Dropping 500 million into an existing line item is possible, but creating a new line item instead, with a value of 300 million, not gonna happen. That's how the 'efficiency' of a beaurocracy works, in particular one that's designed to entice voters with financial mumbo-jumbo. Joe congress-critter knows it's cheaper to fix an old car, than to buy a new one, so it's _gotta_ be cheaper to fix hubble than to launch a new telescope.

        The real problem with a system that works this way, it's so damn full of pork. When you sit back and ask 'wheres the beef?', you'll discover, the politicians live an a diet of pork. The congress critters have become so adept at slicing and dicing pork for serving to the constituents, dont think they even remember how to throw some beef on the grille and serve up a steak.

    • Re:Is it worth it? (Score:3, Interesting)

      by Soldrinero (789891)
      It is absolutely worth fixing it.

      First off, we can't send up another Hubble for cheap - it has to be designed, built, and launched, all of which is expensive. To maintain the current telescope, all we have to do is launch, and as a fraction of what NASA is already planning to spend on launches, it's pretty cheap.

      Secondly, Hubble is not "obsolete". Every single time it has been serviced, its capabilities have been upgraded with new instrumentation, vastly increasing its sensitivity and usefulness. Hubbl

    • It seems to me that were going to spend entirely to much money on something that is old obsolete. Why not replace it with something new and better?

      IMHO, we should. A copy from an old post of mine:

      Hubble Origins Probe: replace instead of repair?

      Astronomy Magazine reports [astronomy.com] that an international team of astronomers has proposed an alternative [spaceref.com] to sending a robotic or human repair mission to the ailing Hubble Space Telescope [wikipedia.org]. Their proposal is to build a new Hubble Origins Probe [jhu.edu], reusing the Hubble design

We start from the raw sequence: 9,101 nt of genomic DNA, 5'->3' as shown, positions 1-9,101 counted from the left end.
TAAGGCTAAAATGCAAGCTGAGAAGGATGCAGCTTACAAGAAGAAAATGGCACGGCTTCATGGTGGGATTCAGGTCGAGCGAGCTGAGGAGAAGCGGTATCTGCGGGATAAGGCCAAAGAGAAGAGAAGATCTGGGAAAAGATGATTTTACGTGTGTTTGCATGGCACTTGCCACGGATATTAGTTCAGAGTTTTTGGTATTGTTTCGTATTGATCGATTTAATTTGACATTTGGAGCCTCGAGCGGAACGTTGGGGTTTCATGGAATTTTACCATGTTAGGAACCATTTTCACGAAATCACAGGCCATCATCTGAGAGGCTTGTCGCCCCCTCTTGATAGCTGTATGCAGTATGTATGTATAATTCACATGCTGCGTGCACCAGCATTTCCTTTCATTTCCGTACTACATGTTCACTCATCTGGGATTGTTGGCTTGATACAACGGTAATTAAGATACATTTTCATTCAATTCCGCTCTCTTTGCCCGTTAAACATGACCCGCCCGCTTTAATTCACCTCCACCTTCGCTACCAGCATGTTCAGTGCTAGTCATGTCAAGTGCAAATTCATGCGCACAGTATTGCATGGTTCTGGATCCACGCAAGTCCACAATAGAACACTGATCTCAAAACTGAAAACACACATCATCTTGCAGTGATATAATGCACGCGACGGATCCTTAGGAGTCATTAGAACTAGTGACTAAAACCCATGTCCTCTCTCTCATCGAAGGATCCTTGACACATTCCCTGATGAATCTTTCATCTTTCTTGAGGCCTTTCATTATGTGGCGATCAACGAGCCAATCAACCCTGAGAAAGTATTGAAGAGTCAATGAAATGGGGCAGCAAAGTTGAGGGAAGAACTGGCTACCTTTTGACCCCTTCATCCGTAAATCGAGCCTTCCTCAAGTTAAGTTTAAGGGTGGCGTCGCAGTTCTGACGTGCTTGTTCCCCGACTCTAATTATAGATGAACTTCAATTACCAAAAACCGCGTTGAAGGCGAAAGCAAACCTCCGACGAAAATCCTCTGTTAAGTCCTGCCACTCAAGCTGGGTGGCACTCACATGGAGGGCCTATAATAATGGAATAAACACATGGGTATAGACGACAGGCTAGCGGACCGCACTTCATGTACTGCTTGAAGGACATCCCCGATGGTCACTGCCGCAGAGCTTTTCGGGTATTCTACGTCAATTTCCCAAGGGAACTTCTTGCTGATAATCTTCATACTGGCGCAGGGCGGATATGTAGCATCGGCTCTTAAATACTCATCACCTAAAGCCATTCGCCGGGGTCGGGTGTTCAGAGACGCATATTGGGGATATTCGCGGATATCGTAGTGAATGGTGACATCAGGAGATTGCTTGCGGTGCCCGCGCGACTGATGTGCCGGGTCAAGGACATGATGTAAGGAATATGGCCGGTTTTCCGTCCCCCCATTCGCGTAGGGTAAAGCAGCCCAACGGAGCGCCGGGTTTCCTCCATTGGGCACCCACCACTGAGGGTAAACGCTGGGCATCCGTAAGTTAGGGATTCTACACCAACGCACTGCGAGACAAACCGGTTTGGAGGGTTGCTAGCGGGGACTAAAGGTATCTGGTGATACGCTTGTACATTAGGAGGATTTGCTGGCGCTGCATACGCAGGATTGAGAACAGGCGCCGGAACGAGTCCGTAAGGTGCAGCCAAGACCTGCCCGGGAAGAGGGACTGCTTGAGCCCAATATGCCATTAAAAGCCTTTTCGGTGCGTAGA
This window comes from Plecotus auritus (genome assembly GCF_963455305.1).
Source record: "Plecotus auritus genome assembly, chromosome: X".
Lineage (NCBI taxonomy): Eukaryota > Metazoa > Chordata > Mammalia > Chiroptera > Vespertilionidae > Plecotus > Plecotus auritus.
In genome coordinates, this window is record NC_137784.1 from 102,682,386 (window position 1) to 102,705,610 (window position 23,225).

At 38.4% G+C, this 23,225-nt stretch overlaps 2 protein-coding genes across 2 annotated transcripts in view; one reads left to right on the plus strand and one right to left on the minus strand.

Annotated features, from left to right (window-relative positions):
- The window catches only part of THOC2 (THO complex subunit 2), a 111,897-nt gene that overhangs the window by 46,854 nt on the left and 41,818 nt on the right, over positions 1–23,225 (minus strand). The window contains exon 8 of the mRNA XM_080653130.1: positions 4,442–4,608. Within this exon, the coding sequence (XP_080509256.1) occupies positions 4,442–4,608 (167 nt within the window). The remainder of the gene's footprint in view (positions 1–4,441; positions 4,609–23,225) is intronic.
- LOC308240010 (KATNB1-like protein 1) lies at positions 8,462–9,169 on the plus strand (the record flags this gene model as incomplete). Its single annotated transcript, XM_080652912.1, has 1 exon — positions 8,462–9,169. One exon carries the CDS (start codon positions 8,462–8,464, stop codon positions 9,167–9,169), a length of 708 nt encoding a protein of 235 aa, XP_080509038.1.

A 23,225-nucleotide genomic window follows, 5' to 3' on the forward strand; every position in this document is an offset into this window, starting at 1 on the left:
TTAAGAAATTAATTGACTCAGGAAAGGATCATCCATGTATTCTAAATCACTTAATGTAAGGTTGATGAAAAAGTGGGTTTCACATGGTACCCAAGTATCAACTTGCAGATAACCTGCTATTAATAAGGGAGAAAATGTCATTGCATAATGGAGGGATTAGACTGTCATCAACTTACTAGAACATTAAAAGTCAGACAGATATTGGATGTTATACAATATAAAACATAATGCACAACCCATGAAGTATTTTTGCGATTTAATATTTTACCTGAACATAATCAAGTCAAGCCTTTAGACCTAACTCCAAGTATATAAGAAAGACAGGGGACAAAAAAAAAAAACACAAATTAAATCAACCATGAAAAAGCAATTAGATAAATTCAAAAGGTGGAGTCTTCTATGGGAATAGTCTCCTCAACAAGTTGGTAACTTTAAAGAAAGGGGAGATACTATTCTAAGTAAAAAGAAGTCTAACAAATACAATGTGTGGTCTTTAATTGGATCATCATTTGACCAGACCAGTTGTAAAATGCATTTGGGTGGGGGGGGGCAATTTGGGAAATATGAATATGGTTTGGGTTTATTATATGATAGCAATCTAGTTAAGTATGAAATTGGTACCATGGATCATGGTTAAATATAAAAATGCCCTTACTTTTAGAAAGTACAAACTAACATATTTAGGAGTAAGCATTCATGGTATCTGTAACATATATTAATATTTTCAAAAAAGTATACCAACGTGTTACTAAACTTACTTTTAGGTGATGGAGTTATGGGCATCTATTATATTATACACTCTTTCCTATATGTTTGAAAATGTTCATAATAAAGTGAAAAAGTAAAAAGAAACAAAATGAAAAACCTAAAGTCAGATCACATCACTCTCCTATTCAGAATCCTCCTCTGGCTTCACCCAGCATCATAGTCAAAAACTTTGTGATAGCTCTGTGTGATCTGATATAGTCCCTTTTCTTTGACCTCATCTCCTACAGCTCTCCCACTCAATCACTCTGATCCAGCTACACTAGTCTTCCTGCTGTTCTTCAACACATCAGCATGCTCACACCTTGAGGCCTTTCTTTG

• by localroger (258128) on Saturday April 30, 2005 @11:01AM (#12392109) Homepage
    You know, we used to understand that space travel was dangerous and that astronauts are not just special because of their training, but because any time you sit atop a thirty meter tall bomb and light it there is a chance you're not gonna make it back in one piece. Props to the guys and gals who are willing to take that chance and all.

    One of the many things I have always disliked about the Shuttle space-car fantasy is the illusion that this risk has somehow gone away and "shuttling off" to space is now no different than catching the subway to work in the morning. It's not that way, and it's never going to be that way with the technology at hand. It takes a massive amount of energy to get into space, and controlling large amounts of energy is always risky whether it's getting into orbit or an ordinary domestic chemical plant.

    Let us understand that space travel is risky as well as expensive. Let us do what we can to minimize those risks. And then give the men and women who are willing to take those risks the tools they need and the opportunity do their damn jobs. Let us mourn when they pay the ultimate price, and let us celebrate when they give us things we never could have had without their sacrifice.

  • by lheal (86013) <lheal1999@yahoo . c om> on Saturday April 30, 2005 @11:08AM (#12392145) Journal
    Why don't they get a more powerful telescope on the ground and point it at the Hubble?

    They could fix it from here!

    I'm surprised nobody's thought of this. Maybe those "rocket scientists" aren't so smart after all.
  • by quantaman (517394) on Saturday April 30, 2005 @11:36AM (#12392257)
    I glanced at the title and read

    NASA Preparing Manned Hubble Service Mission
    as
    NASA Preparing Manned Hubble Secret Mission

    and thought, "gee if they're trying to keep it secret then why are they announcing it on /.?!"
    • gee if they're trying to keep it secret then why are they announcing it on /.?!"

      Easy. Everyone will think it is a dupe of a five year old article. Or simply bullshit.

  • by True Grit (739797) * <(moc.liamg) (ta) (nrubgocwde)> on Saturday April 30, 2005 @11:38AM (#12392266)
    From the article:

    There is no replacement for Hubble's visible-light acuity even in the serious planning stages.

    Sigh. That's because we want to move *beyond* visible light to see farther into the past!

    Its like this: You've got an old Ford Escort, but you've ordered a new supercharged Ford Mustang GT. Since its a custom order, it'll be a few months before it gets to you. Between now and then, does it make any sense to spend money keeping up the Escort, especially when money is tight?

    I'm all for the fascinating pictures we get from Hubble, but the *really* interesting stuff lies in the infrared spectrum, beyond Hubble's sight. That's why IMO, if we can't do both, then we should stop wasting money to keep the Hubble up, and use that money to accelerate its replacement [wikipedia.org].